Tips for Introducing Evidence Based Conservation

Design a project to generate evidence. Teams can accelerate the development of a Conservation Evidence Base by thinking about their conservation engagement as a "hypothesis", and building into it elements of good experimental design, such as: a clear understanding of the assumptions being made in the theory of change; a hypothesis of the change we propose to make through an intervention; identification of controls or counterfactuals for comparison with the project; adequate monitoring to detect change; analysis to determine effect; and, an investment in communication of results, regardless of the project's "success." Sharing evidence of failures is just as important - if not more so- than sharing evidence of success.

Finding evidence and building an evidence base. Sources of evidence are many, and may be difficult to locate. Some may be found via literature review using standard scientific search methods, while other evidence will be found in reports, public documents, white papers, data bases, oral histories, social surveys, and many other repositories. Teams should document the methods used (e.g., keywords, databases, key informants engaged, interviews conducted, social media searches) in building the evidence base for their project, and ensure that their synthesis is designed for accessibility and peer review. Because many conservation engagements aim to address similar systems and issues, early investment in comprehensive evidence review and synthesis on major themes would benefit many projects.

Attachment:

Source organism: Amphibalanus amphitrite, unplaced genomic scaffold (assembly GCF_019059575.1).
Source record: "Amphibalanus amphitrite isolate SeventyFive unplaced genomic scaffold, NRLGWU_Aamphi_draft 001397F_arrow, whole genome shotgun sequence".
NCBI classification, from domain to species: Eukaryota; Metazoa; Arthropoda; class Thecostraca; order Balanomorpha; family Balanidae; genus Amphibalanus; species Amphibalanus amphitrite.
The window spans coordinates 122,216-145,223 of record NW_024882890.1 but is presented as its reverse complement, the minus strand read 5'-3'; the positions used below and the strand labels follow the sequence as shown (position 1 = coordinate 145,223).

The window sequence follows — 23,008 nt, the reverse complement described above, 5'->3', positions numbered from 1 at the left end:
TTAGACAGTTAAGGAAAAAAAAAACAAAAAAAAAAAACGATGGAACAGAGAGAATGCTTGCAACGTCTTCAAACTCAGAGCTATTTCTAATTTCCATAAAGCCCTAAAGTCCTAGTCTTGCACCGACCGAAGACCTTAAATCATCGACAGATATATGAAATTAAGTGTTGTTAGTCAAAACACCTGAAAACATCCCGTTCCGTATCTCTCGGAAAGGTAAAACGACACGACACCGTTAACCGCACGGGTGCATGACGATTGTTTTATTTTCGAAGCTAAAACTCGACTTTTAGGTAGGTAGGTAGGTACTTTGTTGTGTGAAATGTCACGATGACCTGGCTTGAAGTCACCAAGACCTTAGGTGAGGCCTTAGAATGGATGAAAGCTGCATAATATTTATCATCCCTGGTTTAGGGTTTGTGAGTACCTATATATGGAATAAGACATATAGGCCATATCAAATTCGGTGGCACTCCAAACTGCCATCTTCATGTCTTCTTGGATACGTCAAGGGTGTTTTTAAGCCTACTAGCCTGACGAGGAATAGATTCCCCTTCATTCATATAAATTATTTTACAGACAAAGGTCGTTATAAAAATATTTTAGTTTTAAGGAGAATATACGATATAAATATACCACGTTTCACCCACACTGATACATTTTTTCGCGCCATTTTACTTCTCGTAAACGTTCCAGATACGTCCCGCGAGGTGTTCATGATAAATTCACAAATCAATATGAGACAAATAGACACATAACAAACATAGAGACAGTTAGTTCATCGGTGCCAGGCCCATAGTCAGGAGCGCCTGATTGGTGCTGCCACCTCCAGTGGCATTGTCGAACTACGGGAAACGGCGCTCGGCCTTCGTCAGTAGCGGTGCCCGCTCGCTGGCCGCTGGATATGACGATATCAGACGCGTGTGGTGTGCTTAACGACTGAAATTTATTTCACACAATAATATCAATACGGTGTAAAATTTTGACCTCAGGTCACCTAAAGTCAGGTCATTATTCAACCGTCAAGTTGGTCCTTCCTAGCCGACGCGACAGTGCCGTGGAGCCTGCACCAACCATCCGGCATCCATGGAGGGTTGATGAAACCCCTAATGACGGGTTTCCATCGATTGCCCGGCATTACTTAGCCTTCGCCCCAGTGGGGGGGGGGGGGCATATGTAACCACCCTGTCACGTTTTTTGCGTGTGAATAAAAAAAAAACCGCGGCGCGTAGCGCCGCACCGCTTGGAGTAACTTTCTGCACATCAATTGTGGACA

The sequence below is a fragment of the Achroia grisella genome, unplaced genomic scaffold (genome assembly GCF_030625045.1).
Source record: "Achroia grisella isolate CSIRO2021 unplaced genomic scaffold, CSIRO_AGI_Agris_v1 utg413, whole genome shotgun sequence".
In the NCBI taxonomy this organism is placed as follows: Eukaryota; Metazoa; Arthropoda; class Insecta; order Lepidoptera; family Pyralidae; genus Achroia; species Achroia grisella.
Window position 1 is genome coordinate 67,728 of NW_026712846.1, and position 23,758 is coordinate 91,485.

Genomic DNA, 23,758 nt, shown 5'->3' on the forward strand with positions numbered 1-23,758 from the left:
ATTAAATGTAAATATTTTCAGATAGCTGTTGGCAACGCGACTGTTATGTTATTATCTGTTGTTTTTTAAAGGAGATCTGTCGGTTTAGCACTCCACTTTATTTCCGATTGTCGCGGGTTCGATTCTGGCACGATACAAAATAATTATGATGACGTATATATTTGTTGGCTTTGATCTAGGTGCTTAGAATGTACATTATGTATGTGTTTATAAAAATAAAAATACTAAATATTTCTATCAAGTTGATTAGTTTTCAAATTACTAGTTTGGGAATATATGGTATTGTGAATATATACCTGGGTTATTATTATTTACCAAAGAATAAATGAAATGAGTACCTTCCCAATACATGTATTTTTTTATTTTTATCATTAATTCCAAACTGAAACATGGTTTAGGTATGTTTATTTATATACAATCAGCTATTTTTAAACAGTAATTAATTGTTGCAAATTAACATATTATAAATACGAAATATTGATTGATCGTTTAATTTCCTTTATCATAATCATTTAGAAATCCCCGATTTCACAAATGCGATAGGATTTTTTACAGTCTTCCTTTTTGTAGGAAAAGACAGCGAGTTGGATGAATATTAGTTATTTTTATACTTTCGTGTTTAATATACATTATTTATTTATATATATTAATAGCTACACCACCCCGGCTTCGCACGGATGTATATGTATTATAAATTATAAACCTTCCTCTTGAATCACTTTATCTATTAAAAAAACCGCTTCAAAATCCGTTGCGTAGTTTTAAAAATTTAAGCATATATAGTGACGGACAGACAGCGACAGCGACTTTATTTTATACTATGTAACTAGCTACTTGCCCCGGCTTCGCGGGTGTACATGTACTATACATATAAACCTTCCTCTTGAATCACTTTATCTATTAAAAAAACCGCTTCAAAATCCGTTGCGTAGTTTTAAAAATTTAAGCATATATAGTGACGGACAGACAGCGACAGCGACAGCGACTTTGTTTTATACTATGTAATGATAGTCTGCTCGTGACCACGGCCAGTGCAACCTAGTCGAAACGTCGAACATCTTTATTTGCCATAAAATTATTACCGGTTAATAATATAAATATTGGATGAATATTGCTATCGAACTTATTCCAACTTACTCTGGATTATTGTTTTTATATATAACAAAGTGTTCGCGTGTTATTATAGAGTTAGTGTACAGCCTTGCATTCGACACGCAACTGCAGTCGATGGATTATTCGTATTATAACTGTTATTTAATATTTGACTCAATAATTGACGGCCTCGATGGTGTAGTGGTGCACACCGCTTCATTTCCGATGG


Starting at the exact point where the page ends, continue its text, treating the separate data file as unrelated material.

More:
Understand the context for sufficiency of evidence. The sufficiency of evidence depends on the context. What will the information be used for? There are five categories of use that should be considered: 1) reducing uncertainties in the theory of change and improving adaptive management; 2) avoiding and mitigating negative impacts; 3) managing legal or reputational risk; 4) reporting to funders and other philanthropic uses; and; 5) influencing others. The specific circumstances within each category should be considered. For example, who are you trying to influence? If you are trying to encourage engineering and insurance companies to alter premiums based on the presence of natural infrastructure for flood risk reduction, this will require rigorous evidence demonstrating a cause and effect relationship. In contrast, the testimony of constituents may be sufficient evidence for convincing politicians of the value of a particular conservation plan.

Provide evidence of causation through experimental design principles. In order to estimate the impact caused by an intervention, it is generally necessary to have data prior to and after the intervention, and to have the same data from a comparable control group that does not receive the intervention. Experimental design and statistical rigor is related to the required level of strength of evidence. Additional guidance on experimental design and rigor is provided in the Monitoring section and in Appendix G.

Capture and share knowledge. Knowledge management and transfer can be a highly leveraged conservation strategy - ensuring that the broader conservation community benefits from experience and investments regarding what works and what fails. Learning should occur in all phases of CbD 2.0. Conservation teams should be attentive to advances in knowledge that occur during their application of the process, and develop the systems and discipline to capture those advances. Documentation and dissemination of information may take a range of forms.